The European Union is targeting 10 million tonnes of hydrogen imports per year by 2030, up from zero today. If even 50% of this target is to be reached it will require huge investment in entirely new value chains to facilitate these imports, with ships and pipelines being the obvious infrastructural options. But are they an ‘either-or’ choice? Can we consider this choice to be two sides of the same coin, much like we do with natural gas? Are there opportunity costs in scaling parallel infrastructure? What are the cost and scalability implications of these options? What vector would we ship and what is the end product we are after? Is there meaningful security of supply concern?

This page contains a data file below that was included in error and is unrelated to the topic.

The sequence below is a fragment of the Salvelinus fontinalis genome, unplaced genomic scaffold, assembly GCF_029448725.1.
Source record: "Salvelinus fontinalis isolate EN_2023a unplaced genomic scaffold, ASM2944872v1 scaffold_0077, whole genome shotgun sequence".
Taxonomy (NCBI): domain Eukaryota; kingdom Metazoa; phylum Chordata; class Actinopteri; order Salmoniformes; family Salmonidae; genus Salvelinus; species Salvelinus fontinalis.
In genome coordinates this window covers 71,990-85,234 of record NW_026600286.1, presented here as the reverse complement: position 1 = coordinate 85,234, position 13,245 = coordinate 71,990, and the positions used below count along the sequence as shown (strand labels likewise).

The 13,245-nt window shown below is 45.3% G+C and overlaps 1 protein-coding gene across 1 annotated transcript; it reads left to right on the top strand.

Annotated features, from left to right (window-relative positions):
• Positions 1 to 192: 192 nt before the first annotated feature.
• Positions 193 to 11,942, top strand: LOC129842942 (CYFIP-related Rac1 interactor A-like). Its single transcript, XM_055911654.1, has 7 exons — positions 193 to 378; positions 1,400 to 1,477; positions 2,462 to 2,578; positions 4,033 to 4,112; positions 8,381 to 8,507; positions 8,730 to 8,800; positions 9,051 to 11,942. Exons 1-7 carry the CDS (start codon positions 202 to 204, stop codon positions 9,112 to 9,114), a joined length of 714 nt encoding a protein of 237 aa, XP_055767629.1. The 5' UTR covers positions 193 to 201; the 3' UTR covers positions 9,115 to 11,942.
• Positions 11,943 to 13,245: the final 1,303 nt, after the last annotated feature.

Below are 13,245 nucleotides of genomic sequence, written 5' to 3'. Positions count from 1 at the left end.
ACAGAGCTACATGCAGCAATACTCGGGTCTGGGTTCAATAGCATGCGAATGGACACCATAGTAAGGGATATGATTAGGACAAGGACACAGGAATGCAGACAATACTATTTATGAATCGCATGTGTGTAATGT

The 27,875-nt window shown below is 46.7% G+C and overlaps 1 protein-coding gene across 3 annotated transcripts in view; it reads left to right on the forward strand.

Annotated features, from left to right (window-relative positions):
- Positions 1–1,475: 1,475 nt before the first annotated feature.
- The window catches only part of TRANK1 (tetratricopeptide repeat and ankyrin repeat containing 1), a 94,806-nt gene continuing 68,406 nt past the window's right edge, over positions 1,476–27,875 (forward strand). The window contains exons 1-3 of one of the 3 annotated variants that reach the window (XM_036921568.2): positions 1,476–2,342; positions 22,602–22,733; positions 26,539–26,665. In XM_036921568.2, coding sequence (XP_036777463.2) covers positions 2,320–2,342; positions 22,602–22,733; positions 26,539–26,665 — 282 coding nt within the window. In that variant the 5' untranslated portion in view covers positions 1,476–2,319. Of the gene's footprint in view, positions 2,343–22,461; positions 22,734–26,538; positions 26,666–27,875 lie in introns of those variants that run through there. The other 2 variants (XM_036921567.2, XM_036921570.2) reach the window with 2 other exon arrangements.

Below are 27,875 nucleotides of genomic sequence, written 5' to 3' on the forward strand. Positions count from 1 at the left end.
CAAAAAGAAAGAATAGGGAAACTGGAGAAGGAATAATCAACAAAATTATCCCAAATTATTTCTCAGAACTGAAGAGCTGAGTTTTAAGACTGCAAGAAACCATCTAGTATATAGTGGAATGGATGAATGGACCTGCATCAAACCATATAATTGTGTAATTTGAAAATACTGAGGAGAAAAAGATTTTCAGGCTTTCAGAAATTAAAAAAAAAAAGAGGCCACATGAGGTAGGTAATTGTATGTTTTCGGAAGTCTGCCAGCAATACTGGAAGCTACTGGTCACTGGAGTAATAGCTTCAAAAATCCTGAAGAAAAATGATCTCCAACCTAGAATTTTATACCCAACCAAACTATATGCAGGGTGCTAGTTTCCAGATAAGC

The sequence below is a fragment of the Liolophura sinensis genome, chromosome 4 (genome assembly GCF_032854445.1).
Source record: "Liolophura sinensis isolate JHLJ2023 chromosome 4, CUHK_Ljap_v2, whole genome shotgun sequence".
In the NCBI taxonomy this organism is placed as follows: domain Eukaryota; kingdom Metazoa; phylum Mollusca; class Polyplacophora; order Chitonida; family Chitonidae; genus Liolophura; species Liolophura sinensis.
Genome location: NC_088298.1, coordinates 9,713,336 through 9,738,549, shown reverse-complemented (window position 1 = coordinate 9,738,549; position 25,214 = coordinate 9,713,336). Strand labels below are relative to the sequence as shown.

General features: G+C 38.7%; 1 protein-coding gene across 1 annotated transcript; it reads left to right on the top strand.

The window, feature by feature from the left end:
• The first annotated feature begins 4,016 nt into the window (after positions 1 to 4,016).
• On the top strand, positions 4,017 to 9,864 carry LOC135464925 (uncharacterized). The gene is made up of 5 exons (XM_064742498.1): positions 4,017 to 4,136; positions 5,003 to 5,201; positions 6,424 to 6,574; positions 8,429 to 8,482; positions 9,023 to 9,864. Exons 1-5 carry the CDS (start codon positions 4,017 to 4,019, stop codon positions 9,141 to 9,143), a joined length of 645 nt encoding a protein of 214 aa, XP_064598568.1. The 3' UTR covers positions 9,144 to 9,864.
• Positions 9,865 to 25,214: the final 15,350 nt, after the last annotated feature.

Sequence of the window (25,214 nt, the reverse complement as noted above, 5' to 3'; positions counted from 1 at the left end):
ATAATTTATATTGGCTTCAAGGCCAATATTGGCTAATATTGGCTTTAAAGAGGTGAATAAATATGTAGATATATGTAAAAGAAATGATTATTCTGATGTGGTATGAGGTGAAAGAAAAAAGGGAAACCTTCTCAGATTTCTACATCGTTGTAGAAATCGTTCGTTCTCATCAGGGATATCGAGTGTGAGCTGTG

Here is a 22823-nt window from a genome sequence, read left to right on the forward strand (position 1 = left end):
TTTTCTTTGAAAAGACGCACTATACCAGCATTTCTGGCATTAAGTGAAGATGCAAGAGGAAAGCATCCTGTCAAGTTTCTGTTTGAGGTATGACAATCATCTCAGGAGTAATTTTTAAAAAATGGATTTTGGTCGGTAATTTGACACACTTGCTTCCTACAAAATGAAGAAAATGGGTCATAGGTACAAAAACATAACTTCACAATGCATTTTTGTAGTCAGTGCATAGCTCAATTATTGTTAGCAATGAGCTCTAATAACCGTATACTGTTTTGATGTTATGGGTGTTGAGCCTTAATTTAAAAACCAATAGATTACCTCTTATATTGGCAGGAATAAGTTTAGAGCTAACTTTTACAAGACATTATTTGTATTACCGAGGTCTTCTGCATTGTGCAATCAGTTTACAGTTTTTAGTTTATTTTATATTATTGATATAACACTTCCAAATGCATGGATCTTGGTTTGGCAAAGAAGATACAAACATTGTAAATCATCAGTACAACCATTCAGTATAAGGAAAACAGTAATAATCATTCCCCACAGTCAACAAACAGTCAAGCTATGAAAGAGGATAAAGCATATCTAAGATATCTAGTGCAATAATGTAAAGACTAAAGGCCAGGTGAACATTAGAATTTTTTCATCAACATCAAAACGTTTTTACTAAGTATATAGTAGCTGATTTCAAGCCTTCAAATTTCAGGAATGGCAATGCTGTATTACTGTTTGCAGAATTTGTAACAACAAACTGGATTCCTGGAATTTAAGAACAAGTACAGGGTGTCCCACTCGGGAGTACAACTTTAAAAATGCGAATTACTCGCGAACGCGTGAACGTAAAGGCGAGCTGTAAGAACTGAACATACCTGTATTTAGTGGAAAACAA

The presentation explores the limitations and opportunities of different technological choices, as well as the relationships between different parallel value chains for clean hydrogen and its derivatives. The results of the paper give some pause for thought on how we frame planning for the role of clean molecule imports in our energy system and offer some optimistic reflections on the position of Europe in global hydrogen value chains moving forward.
The panel of discussants includes a great balance of engineering, political science, and economics expertise. Following the presentation, each discussant will have the opportunity to give their critique and perspective on the issue, before the audience and hosts will be invited to intervene with their questions.
Leonardo Meeus | Florence School of Regulation (FSR)
Lucila de Almeida | FSR & Nova School of Law
James Kneebone | Florence School of Regulation
Alejandro Nuñez-Jiminez | ETH Zurich & Harvard Belfer Center
Sara Giarola | Polytechnic of Milan, EIEE & Imperial College London
Timo Gerres | Instituto de Investigación Tecnológica
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